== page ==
Customers now want to be able to shop anywhere, anytime. What’s more, they want options to buy, pickup, deliver and return products at diverse touchpoints, which may not be uniform and need not be the same place from where they have bought the product.
Perfecting your omnichannel supply chain to accommodate the diverse touchpoints, will not only offer the customers ultimate convenience, but it also allows brick-and-mortar outlets to gain new profit channels and boost in-store sales. According to research, 50% of customers who use click and collect end up spending more when they pick up their orders.
But, alongside the other vital aspects of staying agile on omnichannel, the most important factor for any brand or a retailer is online visibility. While, retailers have over the years tightened their grip in offline retail through technology, online being the driver of change at the moment, it is time to shift attention to the online space.
Online is the new normal
Traditional retailers and even the brands who already had one foot in the digital arena saw the immense possibilities of online commerce during the pandemic, Nike for instance witnessed a resurgence in sales numbers by reorienting their online game, during the latter days of the pandemic. Nike’s sales through the online channels blew up by over 80 per cent over the summer of 2020. As per the brand’s pre-COVID projections they mentioned that they were seeing 30 per cent revenue contribution through the digital touchpoints by 2023.
This projection has already been eclipsed and given the brand’s renewed focus on digital channels, the growth will only be exponential from here on. Nike’s growth is a result of customized pricing strategy and making certain things free on their platforms, such as ‘at-home workout’. This customized pricing is a result of the right data analysis, which helped the retailer get more accessible, bringing in over 50 million new users who became loyal, paying customers of Nike retail products. Further, this online diversification allowed this sportswear giant to access new users’ data. Using this data, they can go on to optimize prices to be as competitive and profitable as possible, online.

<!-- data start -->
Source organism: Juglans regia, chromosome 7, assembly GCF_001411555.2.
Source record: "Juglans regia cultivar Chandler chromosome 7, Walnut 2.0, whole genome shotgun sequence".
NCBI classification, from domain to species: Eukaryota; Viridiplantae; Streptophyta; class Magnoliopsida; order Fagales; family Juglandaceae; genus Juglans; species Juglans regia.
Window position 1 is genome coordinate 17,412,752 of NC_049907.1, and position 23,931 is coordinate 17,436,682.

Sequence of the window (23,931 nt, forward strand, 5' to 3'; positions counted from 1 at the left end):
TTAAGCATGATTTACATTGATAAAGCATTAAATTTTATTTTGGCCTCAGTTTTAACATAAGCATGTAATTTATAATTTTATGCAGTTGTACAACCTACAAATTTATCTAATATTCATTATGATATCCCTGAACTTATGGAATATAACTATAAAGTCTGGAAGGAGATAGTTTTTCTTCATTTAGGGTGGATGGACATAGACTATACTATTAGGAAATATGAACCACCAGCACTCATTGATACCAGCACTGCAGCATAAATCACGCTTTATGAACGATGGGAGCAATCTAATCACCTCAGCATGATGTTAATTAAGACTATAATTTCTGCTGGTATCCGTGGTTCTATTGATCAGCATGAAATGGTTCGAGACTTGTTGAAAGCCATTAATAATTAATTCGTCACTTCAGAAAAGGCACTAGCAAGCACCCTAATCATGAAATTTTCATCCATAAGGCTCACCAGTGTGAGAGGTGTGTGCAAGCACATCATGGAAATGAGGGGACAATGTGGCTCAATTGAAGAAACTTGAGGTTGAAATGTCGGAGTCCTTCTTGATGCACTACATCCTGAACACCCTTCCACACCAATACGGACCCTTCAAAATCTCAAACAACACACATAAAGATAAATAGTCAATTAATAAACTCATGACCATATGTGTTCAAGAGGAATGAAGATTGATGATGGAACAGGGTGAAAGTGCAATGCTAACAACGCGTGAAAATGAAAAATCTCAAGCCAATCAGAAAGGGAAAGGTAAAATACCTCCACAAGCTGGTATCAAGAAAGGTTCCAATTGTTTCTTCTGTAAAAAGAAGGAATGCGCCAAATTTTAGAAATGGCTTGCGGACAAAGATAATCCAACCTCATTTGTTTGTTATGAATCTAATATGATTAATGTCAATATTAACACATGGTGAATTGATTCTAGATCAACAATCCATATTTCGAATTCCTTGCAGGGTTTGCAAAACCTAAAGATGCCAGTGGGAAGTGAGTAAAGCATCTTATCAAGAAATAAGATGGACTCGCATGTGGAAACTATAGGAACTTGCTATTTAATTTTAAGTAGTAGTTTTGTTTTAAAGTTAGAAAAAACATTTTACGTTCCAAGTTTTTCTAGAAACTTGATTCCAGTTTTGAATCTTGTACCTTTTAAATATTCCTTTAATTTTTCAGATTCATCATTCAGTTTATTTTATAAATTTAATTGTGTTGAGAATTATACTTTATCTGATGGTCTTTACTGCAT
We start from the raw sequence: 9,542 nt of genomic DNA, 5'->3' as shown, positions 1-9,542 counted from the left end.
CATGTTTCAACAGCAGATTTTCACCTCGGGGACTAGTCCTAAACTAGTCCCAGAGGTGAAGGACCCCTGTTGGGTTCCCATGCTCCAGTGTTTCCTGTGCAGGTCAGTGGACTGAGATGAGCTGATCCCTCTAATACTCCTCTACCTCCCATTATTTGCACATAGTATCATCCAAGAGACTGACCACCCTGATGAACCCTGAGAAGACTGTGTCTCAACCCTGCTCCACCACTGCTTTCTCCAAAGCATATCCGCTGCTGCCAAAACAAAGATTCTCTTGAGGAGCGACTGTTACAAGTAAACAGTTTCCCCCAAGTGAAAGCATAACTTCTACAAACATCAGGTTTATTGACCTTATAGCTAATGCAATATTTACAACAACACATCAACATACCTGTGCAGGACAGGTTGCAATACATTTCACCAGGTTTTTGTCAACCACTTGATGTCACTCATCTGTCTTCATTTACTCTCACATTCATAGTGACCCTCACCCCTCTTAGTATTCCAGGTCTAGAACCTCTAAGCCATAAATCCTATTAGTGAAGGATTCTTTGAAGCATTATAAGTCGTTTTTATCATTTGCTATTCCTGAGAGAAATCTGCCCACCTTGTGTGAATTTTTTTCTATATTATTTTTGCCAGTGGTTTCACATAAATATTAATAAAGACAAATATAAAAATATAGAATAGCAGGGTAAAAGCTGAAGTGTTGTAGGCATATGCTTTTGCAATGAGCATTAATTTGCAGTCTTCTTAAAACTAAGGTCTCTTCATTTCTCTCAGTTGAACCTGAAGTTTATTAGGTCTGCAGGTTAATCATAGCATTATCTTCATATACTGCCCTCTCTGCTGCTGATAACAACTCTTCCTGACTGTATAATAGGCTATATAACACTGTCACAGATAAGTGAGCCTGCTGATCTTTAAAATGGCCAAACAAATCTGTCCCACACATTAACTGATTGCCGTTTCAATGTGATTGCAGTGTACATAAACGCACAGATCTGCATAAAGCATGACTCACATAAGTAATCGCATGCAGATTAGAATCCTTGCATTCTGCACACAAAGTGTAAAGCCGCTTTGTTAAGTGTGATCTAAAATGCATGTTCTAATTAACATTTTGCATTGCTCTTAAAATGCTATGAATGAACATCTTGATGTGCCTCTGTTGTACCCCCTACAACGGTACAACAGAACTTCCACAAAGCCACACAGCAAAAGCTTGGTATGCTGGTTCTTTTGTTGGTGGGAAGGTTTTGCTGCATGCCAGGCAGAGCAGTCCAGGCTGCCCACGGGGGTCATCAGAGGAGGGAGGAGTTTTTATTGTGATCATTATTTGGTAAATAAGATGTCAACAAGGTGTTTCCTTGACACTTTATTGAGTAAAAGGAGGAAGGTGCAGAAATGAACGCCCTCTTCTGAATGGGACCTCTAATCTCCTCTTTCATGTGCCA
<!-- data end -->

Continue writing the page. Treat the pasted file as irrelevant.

Let’s decode e-commerce visibility
Along with the price, another factor that determines the present scope and success of e-commerce retail is visibility. Here, AI plays a vital role. AI makes the process smart, super-fast, and personalized. The idea behind Artificial Intelligence-backed systems is that it helps to create operations, which have both reason and problem-solving skills. AI can work wonders in boosting your brand’s e-commerce presence and competently support the right decision-making, empower sales representatives.
Research predicts that by 2025 the global e-commerce market will register $4.7 trillion in sales. Keeping this figure in mind, when expanding your brand’s horizon on the omnichannel arena, will you not want to tighten the grip over e-commerce or your online channels? To do so, you need a little push of analytics and bring the online visibility of your products into consideration.
Owning the digital shelves
While a strong e-commerce presence for your brand helps you connect to consumers, cutting down geographical limitations, but it is equally easy to get lost in the digital alleys. So, whether you are selling vegan meat, a niche skincare product, fabrics, or is a snack brand, your focus should be to make your products visible to your customers all across your digital channels.
Wondering how will you figure out what to put out on the first page or what to push and what to pull? This is where analytics come into action and helps you sort your strategies for online shelving. From how much time a visitor spent on your respective digital channels to what they browsed and the quality or the depth of their purchase and browsing, actually can be analyzed, and then the same can be used to tie in the loose ends and nurture your brand’s visibility.
AI indisputably is becoming a big game-changer in online retail and Google’s move to invest in DeepMind an artificial intelligence company that specializes in algorithms and machine learning or Pinterest’s new update to allow users to select an item in any photograph online, and then ask Pinterest to find similar items, which they can shop for online, certainly opens up new prospects of online shopping. Doesn’t this make it more a necessity for brands to be as visible and closer to their customer as possible, now more than before?
Right product predictions and giving it the push can work wonders. The multinational grocery retailer, Tesco, for instance in order to reduce the chance of product stock-outs and maximize revenue, uses a predictive analytics tool. Tesco collects and enters weather data into this predictive tool to forecast demand for weather-inspired products like ice creams. Once fed into the tool, based on the results the retailer adjusts inventory and supplier orders in advance on a store-by-store basis to minimize missed revenue. This predictive analysis saved the company approximately $140 million via the reduction of wasted stock. A Digital Supply network helped Tesco sidestep this dormancy by making changes based on data.